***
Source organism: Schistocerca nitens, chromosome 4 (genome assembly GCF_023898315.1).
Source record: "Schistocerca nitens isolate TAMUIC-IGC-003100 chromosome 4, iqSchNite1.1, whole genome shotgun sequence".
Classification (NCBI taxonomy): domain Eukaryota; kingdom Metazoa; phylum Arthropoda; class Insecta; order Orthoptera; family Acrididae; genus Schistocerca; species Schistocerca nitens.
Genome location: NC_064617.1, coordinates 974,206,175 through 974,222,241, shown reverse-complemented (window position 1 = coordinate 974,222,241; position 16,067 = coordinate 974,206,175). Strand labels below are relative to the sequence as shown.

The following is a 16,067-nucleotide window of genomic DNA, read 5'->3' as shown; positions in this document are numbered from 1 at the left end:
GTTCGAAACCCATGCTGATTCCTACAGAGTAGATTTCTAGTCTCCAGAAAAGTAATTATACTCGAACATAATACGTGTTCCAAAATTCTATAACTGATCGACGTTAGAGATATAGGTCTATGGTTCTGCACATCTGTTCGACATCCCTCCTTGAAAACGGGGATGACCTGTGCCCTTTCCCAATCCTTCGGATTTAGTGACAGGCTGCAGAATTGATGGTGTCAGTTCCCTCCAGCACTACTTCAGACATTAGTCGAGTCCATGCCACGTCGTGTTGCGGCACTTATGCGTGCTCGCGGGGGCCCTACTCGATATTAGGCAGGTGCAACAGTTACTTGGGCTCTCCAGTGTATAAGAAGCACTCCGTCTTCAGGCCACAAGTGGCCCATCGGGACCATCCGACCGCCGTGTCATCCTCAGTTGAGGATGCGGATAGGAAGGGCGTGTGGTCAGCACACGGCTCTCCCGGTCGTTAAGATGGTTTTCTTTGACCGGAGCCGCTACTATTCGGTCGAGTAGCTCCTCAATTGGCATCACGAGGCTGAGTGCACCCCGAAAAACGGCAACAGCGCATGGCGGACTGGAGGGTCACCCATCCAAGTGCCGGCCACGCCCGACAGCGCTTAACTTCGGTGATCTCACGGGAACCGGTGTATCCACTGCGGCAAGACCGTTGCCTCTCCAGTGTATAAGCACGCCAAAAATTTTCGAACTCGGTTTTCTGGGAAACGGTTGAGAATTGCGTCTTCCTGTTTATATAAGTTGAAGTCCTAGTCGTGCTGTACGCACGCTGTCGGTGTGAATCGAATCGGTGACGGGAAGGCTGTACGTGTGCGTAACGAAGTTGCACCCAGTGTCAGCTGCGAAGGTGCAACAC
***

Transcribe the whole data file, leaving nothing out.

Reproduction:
Source organism: Schistocerca nitens, chromosome 4 (genome assembly GCF_023898315.1).
Source record: "Schistocerca nitens isolate TAMUIC-IGC-003100 chromosome 4, iqSchNite1.1, whole genome shotgun sequence".
Classification (NCBI taxonomy): domain Eukaryota; kingdom Metazoa; phylum Arthropoda; class Insecta; order Orthoptera; family Acrididae; genus Schistocerca; species Schistocerca nitens.
Genome location: NC_064617.1, coordinates 974,206,175 through 974,222,241, shown reverse-complemented (window position 1 = coordinate 974,222,241; position 16,067 = coordinate 974,206,175). Strand labels below are relative to the sequence as shown.

The following is a 16,067-nucleotide window of genomic DNA, read 5'->3' as shown; positions in this document are numbered from 1 at the left end:
GTTCGAAACCCATGCTGATTCCTACAGAGTAGATTTCTAGTCTCCAGAAAAGTAATTATACTCGAACATAATACGTGTTCCAAAATTCTATAACTGATCGACGTTAGAGATATAGGTCTATGGTTCTGCACATCTGTTCGACATCCCTCCTTGAAAACGGGGATGACCTGTGCCCTTTCCCAATCCTTCGGATTTAGTGACAGGCTGCAGAATTGATGGTGTCAGTTCCCTCCAGCACTACTTCAGACATTAGTCGAGTCCATGCCACGTCGTGTTGCGGCACTTATGCGTGCTCGCGGGGGCCCTACTCGATATTAGGCAGGTGCAACAGTTACTTGGGCTCTCCAGTGTATAAGAAGCACTCCGTCTTCAGGCCACAAGTGGCCCATCGGGACCATCCGACCGCCGTGTCATCCTCAGTTGAGGATGCGGATAGGAAGGGCGTGTGGTCAGCACACGGCTCTCCCGGTCGTTAAGATGGTTTTCTTTGACCGGAGCCGCTACTATTCGGTCGAGTAGCTCCTCAATTGGCATCACGAGGCTGAGTGCACCCCGAAAAACGGCAACAGCGCATGGCGGACTGGAGGGTCACCCATCCAAGTGCCGGCCACGCCCGACAGCGCTTAACTTCGGTGATCTCACGGGAACCGGTGTATCCACTGCGGCAAGACCGTTGCCTCTCCAGTGTATAAGCACGCCAAAAATTTTCGAACTCGGTTTTCTGGGAAACGGTTGAGAATTGCGTCTTCCTGTTTATATAAGTTGAAGTCCTAGTCGTGCTGTACGCACGCTGTCGGTGTGAATCGAATCGGTGACGGGAAGGCTGTACGTGTGCGTAACGAAGTTGCACCCAGTGTCAGCTGCGAAGGTGCAACAC